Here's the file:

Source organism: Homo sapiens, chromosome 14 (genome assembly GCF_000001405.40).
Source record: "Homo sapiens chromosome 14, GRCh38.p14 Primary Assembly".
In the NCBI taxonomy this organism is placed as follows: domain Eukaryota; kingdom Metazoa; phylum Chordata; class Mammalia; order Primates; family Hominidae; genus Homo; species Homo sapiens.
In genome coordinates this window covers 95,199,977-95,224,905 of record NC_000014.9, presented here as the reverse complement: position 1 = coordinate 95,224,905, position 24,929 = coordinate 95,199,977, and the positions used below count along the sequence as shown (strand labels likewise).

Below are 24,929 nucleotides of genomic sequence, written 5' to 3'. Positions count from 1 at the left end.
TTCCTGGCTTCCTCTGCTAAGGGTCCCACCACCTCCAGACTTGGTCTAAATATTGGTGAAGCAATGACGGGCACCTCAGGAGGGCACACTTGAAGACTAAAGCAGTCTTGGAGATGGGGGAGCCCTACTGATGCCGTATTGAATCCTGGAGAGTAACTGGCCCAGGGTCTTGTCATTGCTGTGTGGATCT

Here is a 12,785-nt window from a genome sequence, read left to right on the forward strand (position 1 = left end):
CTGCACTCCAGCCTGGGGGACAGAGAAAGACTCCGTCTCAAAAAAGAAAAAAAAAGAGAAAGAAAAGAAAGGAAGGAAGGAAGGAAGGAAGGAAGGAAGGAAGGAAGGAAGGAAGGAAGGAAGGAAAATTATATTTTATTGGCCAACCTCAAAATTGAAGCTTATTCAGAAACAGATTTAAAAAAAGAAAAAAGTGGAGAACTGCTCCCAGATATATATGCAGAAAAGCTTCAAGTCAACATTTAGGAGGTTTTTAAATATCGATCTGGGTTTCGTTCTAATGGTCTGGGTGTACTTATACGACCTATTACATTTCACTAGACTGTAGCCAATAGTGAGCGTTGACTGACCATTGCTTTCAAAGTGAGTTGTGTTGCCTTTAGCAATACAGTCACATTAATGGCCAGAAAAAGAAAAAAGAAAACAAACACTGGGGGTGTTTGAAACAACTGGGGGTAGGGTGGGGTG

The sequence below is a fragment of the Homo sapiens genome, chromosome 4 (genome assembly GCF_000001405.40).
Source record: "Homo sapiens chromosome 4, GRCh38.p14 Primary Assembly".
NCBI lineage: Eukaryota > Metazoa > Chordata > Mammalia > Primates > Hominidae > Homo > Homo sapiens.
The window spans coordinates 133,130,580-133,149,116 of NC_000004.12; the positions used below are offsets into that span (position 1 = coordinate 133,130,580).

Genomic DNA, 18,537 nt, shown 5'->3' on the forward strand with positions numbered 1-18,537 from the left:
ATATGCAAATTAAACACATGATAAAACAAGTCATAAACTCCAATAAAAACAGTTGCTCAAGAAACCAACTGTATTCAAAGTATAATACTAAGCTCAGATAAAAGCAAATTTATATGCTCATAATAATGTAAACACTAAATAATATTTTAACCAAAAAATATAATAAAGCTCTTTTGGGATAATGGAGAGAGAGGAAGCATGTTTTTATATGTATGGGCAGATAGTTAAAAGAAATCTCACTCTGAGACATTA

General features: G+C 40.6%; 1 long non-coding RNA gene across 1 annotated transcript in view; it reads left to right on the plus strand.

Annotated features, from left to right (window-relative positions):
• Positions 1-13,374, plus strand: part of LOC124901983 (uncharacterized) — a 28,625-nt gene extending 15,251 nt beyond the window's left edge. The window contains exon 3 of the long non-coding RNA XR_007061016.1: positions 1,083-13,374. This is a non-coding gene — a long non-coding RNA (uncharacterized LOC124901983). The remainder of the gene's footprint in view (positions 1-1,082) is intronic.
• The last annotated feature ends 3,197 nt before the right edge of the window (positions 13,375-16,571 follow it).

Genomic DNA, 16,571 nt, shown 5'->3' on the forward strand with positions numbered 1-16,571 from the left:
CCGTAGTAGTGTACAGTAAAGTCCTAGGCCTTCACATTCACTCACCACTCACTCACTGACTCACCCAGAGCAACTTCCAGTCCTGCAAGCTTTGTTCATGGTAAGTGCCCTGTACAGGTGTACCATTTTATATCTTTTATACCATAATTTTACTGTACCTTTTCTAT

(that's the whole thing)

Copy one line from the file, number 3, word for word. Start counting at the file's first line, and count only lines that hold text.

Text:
In the NCBI taxonomy this organism is placed as follows: domain Eukaryota; kingdom Metazoa; phylum Chordata; class Mammalia; order Primates; family Hominidae; genus Homo; species Homo sapiens.